Knowledge central: A central role for knowledge attributions in social evaluations

Quarterly Journal of Experimental Psychology 70 (3):504-515 (2017)
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Abstract

Five experiments demonstrate the central role of knowledge attributions in social evaluations. In Experiments 1–3, we manipulated whether an agent believes, is certain of, or knows a true proposition and asked people to rate whether the agent should perform a variety of actions. We found that knowledge, more so than belief or certainty, leads people to judge that the agent should act. In Experiments 4–5, we investigated whether attributions of knowledge or certainty can explain an important finding on how people act based on statistical evidence, known as “the Wells effect”. We found that knowledge attributions, but not certainty attributions, mediate this effect on decision making. 2018 APA, all rights reserved)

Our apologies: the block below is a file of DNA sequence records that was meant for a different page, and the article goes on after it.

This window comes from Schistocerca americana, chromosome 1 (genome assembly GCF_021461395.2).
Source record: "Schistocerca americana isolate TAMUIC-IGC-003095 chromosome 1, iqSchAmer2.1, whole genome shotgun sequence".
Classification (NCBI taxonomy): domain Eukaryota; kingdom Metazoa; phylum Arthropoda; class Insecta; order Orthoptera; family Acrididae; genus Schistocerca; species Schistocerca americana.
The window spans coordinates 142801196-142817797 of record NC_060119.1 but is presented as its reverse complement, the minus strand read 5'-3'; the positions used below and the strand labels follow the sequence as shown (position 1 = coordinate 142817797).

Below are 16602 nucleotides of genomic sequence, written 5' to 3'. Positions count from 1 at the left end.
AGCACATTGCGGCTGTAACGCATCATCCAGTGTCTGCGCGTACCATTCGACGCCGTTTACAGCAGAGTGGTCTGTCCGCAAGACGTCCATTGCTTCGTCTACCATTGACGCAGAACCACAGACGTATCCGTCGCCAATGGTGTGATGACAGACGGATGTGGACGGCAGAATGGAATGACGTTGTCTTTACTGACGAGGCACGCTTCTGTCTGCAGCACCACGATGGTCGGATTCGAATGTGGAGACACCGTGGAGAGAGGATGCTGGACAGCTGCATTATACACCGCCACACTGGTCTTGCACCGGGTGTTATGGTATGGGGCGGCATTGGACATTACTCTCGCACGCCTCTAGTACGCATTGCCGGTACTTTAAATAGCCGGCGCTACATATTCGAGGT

Author Profiles

John Turri
University of Waterloo
Ori Friedman
University of Waterloo

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